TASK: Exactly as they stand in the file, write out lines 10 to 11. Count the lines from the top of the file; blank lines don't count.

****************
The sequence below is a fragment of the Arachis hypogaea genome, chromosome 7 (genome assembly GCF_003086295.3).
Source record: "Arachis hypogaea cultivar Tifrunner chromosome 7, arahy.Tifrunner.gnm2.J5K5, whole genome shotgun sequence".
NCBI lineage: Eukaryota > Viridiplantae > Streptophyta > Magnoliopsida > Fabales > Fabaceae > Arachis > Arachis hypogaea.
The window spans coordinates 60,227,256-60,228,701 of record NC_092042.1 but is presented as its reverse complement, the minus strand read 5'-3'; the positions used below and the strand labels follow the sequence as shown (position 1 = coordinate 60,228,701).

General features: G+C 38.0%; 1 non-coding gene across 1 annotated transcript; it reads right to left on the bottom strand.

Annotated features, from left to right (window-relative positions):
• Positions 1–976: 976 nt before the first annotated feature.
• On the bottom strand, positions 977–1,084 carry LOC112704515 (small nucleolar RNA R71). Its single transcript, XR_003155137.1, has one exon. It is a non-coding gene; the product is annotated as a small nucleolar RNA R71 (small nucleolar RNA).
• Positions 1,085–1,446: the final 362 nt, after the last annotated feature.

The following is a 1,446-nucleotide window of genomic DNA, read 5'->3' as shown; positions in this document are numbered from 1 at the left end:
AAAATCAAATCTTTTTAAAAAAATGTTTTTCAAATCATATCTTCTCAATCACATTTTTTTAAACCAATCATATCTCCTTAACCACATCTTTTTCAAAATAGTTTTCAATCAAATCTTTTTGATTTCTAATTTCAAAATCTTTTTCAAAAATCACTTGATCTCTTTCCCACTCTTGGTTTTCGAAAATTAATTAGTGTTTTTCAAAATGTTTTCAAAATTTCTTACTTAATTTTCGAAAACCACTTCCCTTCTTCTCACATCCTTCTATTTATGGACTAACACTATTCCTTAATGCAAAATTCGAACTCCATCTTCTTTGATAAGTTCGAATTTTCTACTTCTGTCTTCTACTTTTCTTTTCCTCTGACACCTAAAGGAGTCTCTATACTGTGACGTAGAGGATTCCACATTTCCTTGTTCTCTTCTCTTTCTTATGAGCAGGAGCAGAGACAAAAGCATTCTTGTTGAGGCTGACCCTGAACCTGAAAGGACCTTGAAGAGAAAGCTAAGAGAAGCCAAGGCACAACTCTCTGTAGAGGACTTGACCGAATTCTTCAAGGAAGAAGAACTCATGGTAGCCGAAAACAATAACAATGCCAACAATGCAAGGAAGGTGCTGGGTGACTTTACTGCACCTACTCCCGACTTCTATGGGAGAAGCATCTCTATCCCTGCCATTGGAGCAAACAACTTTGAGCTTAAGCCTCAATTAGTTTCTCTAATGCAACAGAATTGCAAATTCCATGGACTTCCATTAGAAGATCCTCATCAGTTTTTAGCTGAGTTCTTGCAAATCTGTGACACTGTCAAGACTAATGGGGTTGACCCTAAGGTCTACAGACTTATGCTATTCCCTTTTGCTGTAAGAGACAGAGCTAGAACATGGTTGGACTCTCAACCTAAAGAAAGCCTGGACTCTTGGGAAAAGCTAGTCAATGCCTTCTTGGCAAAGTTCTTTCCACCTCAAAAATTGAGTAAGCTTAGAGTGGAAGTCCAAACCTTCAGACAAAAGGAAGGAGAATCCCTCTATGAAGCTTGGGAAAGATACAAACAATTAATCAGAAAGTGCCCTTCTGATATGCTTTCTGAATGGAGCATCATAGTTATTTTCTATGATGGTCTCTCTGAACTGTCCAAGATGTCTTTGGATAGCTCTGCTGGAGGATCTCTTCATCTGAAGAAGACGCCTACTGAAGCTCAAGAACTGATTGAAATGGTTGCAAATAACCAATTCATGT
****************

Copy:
The following is a 1,446-nucleotide window of genomic DNA, read 5'->3' as shown; positions in this document are numbered from 1 at the left end:
AAAATCAAATCTTTTTAAAAAAATGTTTTTCAAATCATATCTTCTCAATCACATTTTTTTAAACCAATCATATCTCCTTAACCACATCTTTTTCAAAATAGTTTTCAATCAAATCTTTTTGATTTCTAATTTCAAAATCTTTTTCAAAAATCACTTGATCTCTTTCCCACTCTTGGTTTTCGAAAATTAATTAGTGTTTTTCAAAATGTTTTCAAAATTTCTTACTTAATTTTCGAAAACCACTTCCCTTCTTCTCACATCCTTCTATTTATGGACTAACACTATTCCTTAATGCAAAATTCGAACTCCATCTTCTTTGATAAGTTCGAATTTTCTACTTCTGTCTTCTACTTTTCTTTTCCTCTGACACCTAAAGGAGTCTCTATACTGTGACGTAGAGGATTCCACATTTCCTTGTTCTCTTCTCTTTCTTATGAGCAGGAGCAGAGACAAAAGCATTCTTGTTGAGGCTGACCCTGAACCTGAAAGGACCTTGAAGAGAAAGCTAAGAGAAGCCAAGGCACAACTCTCTGTAGAGGACTTGACCGAATTCTTCAAGGAAGAAGAACTCATGGTAGCCGAAAACAATAACAATGCCAACAATGCAAGGAAGGTGCTGGGTGACTTTACTGCACCTACTCCCGACTTCTATGGGAGAAGCATCTCTATCCCTGCCATTGGAGCAAACAACTTTGAGCTTAAGCCTCAATTAGTTTCTCTAATGCAACAGAATTGCAAATTCCATGGACTTCCATTAGAAGATCCTCATCAGTTTTTAGCTGAGTTCTTGCAAATCTGTGACACTGTCAAGACTAATGGGGTTGACCCTAAGGTCTACAGACTTATGCTATTCCCTTTTGCTGTAAGAGACAGAGCTAGAACATGGTTGGACTCTCAACCTAAAGAAAGCCTGGACTCTTGGGAAAAGCTAGTCAATGCCTTCTTGGCAAAGTTCTTTCCACCTCAAAAATTGAGTAAGCTTAGAGTGGAAGTCCAAACCTTCAGACAAAAGGAAGGAGAATCCCTCTATGAAGCTTGGGAAAGATACAAACAATTAATCAGAAAGTGCCCTTCTGATATGCTTTCTGAATGGAGCATCATAGTTATTTTCTATGATGGTCTCTCTGAACTGTCCAAGATGTCTTTGGATAGCTCTGCTGGAGGATCTCTTCATCTGAAGAAGACGCCTACTGAAGCTCAAGAACTGATTGAAATGGTTGCAAATAACCAATTCATGT